Mythopoetic Perspectives of Men's Healing Work: An Anthology for Therapists and Others

By Edward Read Barton | Go to book overview

What we are seeing in the mythopoetic theory of men's violence (and I believe the same is true of mythopoetic theory as a whole) is a fissure between traditional and contemporary, collective and individual perspectives. Curiously, though, what seems to be a weakness could also, if consciously recognized, be a strength. It seems clear that what is not needed to understand and deal with men's violence is a single theory, however worthy. We should not choose among behavioral retraining, group therapy, community building, or individual and inner work but instead examine the complex interplay by which these solutions might be related to each other. Mythopoetics is not incompatible with some of the other theoretical possibilities from which this multiplicity of solutions spring. A mythopoetics that could recognize the difficult interplay between individual and collective in its own positions--rather than simply reiterating collective solutions like warriorhood as if they were unproblematic--would constitute theory of a particularly helpful kind.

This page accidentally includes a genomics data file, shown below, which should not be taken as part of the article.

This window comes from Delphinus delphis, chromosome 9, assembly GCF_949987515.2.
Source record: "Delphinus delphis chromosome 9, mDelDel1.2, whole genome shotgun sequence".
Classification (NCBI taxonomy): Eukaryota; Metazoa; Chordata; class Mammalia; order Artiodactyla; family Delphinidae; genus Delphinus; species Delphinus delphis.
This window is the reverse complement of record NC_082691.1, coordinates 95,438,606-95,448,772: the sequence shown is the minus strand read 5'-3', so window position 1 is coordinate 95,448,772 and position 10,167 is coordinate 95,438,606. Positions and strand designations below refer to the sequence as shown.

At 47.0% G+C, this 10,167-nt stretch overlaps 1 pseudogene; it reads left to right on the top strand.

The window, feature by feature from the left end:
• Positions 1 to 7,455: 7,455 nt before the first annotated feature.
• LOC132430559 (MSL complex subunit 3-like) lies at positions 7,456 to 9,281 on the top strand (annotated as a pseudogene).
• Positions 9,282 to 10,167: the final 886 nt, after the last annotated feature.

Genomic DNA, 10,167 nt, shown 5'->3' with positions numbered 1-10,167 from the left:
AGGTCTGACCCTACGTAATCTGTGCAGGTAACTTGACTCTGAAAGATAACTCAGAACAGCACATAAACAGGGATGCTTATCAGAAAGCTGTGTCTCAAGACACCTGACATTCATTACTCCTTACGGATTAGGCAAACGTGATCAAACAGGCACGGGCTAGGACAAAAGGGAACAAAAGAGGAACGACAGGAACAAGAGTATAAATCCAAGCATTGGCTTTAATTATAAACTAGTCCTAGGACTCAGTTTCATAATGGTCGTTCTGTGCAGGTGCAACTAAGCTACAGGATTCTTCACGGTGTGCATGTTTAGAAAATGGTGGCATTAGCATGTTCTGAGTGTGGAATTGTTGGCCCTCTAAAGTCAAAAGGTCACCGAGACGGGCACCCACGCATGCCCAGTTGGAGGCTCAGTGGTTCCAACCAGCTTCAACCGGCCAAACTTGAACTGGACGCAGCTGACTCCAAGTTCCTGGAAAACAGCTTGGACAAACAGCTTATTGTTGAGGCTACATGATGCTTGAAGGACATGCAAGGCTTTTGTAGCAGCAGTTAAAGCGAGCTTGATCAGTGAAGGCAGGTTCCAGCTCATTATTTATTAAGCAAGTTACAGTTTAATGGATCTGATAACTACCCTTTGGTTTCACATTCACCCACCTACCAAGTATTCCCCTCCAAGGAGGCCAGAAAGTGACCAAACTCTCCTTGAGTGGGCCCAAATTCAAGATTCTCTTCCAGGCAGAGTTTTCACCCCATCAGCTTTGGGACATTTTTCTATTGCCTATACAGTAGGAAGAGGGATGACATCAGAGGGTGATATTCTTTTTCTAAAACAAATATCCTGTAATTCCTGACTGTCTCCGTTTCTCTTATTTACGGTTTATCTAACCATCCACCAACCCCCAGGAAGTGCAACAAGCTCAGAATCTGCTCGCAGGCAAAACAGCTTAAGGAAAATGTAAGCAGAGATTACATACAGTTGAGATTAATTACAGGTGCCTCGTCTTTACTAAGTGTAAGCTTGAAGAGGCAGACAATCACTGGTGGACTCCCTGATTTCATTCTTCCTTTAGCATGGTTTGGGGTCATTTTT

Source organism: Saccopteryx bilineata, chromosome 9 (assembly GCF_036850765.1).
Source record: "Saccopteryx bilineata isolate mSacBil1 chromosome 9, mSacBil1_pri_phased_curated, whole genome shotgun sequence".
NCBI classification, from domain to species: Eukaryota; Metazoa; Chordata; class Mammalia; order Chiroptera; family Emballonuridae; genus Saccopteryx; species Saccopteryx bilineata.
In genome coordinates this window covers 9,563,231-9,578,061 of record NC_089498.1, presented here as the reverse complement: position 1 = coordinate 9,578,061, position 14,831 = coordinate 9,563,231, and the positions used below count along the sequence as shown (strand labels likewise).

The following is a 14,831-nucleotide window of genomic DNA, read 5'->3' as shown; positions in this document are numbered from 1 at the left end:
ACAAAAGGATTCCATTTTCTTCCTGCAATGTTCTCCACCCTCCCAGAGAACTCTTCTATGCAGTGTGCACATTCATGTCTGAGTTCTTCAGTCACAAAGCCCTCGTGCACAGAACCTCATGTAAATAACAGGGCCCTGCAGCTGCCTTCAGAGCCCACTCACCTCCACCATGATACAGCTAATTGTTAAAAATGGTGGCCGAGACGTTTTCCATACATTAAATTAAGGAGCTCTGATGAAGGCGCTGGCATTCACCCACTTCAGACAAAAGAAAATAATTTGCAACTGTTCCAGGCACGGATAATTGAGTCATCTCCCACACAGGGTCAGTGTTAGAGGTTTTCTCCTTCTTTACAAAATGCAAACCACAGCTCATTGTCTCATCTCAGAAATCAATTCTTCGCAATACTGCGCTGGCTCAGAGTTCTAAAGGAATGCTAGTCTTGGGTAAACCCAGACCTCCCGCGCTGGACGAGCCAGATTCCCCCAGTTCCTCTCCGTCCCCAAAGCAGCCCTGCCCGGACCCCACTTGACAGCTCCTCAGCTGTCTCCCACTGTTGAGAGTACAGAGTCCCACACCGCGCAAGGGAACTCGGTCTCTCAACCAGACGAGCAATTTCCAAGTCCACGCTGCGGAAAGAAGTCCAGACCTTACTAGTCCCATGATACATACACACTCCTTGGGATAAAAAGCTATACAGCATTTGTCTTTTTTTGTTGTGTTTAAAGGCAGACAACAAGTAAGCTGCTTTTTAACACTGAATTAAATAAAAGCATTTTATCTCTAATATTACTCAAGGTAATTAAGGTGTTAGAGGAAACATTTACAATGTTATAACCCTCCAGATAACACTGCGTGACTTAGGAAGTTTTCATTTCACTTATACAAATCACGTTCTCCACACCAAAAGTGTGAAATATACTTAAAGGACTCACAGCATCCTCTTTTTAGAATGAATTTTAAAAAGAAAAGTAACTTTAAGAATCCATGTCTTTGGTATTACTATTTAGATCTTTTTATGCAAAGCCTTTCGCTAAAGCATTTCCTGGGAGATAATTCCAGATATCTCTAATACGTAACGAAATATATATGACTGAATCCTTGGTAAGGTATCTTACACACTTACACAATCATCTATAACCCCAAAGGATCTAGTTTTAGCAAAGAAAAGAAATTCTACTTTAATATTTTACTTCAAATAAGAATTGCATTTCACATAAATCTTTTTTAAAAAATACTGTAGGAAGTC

REFERENCES

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Brown L. S. ( 1992). Essential lies: A dystopian vision of the mythopoetic men's movement. In K. L. Hagan (Ed.), Women respond to the men's movement (pp. 93- 100). New York: HarperCollins.

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Hastings J. E., & Hamberger L. K. ( 1988). "Personality characteristics in spouse abusers: A controlled comparison". Violence and Victims, 3, 31-48.

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